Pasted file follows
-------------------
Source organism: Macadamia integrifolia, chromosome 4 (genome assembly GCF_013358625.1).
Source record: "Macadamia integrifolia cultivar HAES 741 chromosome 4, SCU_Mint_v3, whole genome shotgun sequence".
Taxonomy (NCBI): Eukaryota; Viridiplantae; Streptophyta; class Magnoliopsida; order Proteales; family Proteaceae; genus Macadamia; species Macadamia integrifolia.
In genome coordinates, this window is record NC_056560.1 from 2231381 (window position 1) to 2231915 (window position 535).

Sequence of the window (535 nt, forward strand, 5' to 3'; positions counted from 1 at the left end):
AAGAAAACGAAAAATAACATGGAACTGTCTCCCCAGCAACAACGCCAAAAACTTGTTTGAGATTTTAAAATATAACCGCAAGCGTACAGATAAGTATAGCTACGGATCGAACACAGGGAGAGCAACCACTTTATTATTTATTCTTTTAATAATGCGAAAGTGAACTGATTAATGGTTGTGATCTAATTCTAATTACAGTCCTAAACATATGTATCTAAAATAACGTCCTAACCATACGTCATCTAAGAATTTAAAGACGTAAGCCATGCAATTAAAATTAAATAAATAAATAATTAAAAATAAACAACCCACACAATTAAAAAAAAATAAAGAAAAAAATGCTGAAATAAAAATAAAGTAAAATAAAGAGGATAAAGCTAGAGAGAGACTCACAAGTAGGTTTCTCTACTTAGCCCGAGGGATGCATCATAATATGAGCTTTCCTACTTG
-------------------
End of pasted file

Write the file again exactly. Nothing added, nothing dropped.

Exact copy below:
Source organism: Macadamia integrifolia, chromosome 4 (genome assembly GCF_013358625.1).
Source record: "Macadamia integrifolia cultivar HAES 741 chromosome 4, SCU_Mint_v3, whole genome shotgun sequence".
Taxonomy (NCBI): Eukaryota; Viridiplantae; Streptophyta; class Magnoliopsida; order Proteales; family Proteaceae; genus Macadamia; species Macadamia integrifolia.
In genome coordinates, this window is record NC_056560.1 from 2231381 (window position 1) to 2231915 (window position 535).

Sequence of the window (535 nt, forward strand, 5' to 3'; positions counted from 1 at the left end):
AAGAAAACGAAAAATAACATGGAACTGTCTCCCCAGCAACAACGCCAAAAACTTGTTTGAGATTTTAAAATATAACCGCAAGCGTACAGATAAGTATAGCTACGGATCGAACACAGGGAGAGCAACCACTTTATTATTTATTCTTTTAATAATGCGAAAGTGAACTGATTAATGGTTGTGATCTAATTCTAATTACAGTCCTAAACATATGTATCTAAAATAACGTCCTAACCATACGTCATCTAAGAATTTAAAGACGTAAGCCATGCAATTAAAATTAAATAAATAAATAATTAAAAATAAACAACCCACACAATTAAAAAAAAATAAAGAAAAAAATGCTGAAATAAAAATAAAGTAAAATAAAGAGGATAAAGCTAGAGAGAGACTCACAAGTAGGTTTCTCTACTTAGCCCGAGGGATGCATCATAATATGAGCTTTCCTACTTG